We were concerned it wasn’t going to be well-received on the night, but fortunately people were in a silly mood and we got a respectable number of giggles.

The best thing about it all though, was seeing the benefits of building relationships with other local film-makers and people in the “industry”. Our friend and mentor, Justyn Rowe, once told us that we should get to know as many other people in the same line of work as us, and not be afraid to help them out. They may be your competition, but they are also a powerful ally and resource!

Anyway, that’s all for now!

Have a great evening!

L.

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Surprise, Surprise!

October 28, 2009 at 1:31 pm (Reviews, Writing) (, , , , , , , , , , , , , )

Happy Wednesday!

How’s it going out there, peeps? Today it’s bright and sunny here in Dundee, which is most unusual. But enough with the tedious formalities! Here’s part 6 of my notes from the writersroom seminar…

SURPRISE

When you are writing a screenplay, you want to write something that is fresh and original, but there are only a finite number of basic plots that you can work with (I’m going to do a blog on these basic plots later too) so you need to know what’s different about your version. What unique perspective are you bringing to the story? What’s your original touch? How are you going to surprise the audience?

When you watch a movie, or read a great story, there should be a sense that the ending was totally inevitable, but at the same time unpredictable. What I mean by this, is that, once the dust clears, you should be able to look back and see that it was obvious the story would end like this. Everything should “add up”.

A good example of this would be the movie “The Sixth Sense”, by M. Night Shyamalan. The story is about a child psychiatrist (Bruce Willis) who is working with a young boy that claims he can see ghosts.

If you haven’t watched it, don’t read any more as there is about to be a terrible spoiler…

…at the end of the movie, it’s revealed that Bruce Willis’ character (the main character throughout the film) is actually a ghost. This is a great plot twist in the movie, as, when you look back over the film, you can see that it really was quite obvious, but not (to my mind anyway) predictable. Now, not all stories need to end with such a mind-blowing twist to be a success, but they do need to come to a satisfactory resolution that has been built up over the course of the plot. Many movies start off strong, but lose it at the ending. This is usually because the writer simply hasn’t done enough to suggest this kind of conclusion to their story.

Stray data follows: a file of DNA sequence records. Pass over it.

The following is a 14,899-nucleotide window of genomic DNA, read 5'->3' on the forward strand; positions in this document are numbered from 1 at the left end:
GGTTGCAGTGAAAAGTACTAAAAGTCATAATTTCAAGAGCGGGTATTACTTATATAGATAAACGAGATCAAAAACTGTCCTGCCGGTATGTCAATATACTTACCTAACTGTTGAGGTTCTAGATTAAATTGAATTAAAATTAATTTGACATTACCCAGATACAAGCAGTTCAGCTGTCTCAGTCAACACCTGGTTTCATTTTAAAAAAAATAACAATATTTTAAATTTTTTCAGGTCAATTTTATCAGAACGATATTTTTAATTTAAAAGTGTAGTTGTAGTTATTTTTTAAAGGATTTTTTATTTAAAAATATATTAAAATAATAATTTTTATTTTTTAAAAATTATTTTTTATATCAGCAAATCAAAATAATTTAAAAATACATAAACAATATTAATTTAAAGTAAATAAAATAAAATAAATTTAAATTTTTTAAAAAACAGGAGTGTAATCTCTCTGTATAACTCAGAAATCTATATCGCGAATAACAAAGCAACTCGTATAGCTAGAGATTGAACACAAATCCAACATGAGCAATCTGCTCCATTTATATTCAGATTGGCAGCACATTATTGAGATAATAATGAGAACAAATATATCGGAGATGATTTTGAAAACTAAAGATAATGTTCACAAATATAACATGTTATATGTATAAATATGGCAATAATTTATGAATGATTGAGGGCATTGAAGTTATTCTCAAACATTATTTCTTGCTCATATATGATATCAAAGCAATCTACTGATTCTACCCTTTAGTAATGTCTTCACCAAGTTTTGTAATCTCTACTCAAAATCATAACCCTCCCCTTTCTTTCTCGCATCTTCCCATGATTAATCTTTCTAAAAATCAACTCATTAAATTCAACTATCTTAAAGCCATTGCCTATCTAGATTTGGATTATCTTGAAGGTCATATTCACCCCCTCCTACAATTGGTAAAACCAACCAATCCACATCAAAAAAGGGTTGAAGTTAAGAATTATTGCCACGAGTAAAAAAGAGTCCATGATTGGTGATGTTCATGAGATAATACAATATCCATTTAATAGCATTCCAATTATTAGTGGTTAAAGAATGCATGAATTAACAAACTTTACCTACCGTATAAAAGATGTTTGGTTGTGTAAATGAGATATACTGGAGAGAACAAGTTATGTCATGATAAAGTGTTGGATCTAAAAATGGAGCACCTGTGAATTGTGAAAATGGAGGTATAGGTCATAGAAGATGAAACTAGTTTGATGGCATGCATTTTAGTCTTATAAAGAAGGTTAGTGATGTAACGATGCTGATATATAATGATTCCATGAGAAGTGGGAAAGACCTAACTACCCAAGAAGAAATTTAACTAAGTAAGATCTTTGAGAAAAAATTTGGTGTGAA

An example of a movie that (in my opinion) utterly fails in this principle, is the film, “Vanilla Sky”.

Don’t be fooled by the great trailer. This movie uses the technique that children are taught never to use in writing class, the “and then I woke up” lazy-ass ending. The writer has created all these confusing yet interesting situations/circumstances and twists in the plot, but then, instead of rewarding the faithful viewer with a great resolution that explains everything, they cop out by saying it was all a dream. Awful stuff.

So, that’s all for this section. Many of you may disagree with my thoughts on “The Sixth Sense” and “Vanilla Sky” (as there is potentially some case to be made in suggesting that Vanilla Sky does, in fact, point towards its ending), but hopefully you can see the principle behind what I mean anyway.

L.

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Show Me Emotion, Tra La La La La….

October 27, 2009 at 1:44 pm (News, Reviews, Writing) (, , , , , , , , , , )

Hey!

We’re back after a nice long weekend, and, sadly, I’m now a year older. Yup, a lot can happen in a weekend. Today we were going to be out filming a silly fake trailer for a superhero film, but there was too much rain. Hopefully we’ll have it done before the end of the week and we can post it for your entertainment.

In the meantime, here’s the next part (part 5) from the writersroom seminar the other week…

EMOTION

When you’re writing a screenplay, it needs to matter at a human level. What I mean by that is that the characters and their individual stories need to be more important than the “concept” behind the film. This obviously links in with what we were saying about character in the last blog, but refers more to the journey that you take your characters through than the characters themselves.

A good way to do this is by showing the vulnerabilities in your characters – the chinks in their armour. A great example of this is the film “Leon”, which is one of my favourite movies of all time…

The main character is a cold-blooded assassin, who cares about no-one and lives a life of solitude, but everything changes when he decides to save the life of his next-door neighbour – a young girl. As the film goes on we get more and more glimpses into the true vulnerability of Leon’s character, and the emotional journey he goes through. If you’ve not seen the movie, I highly recommend it.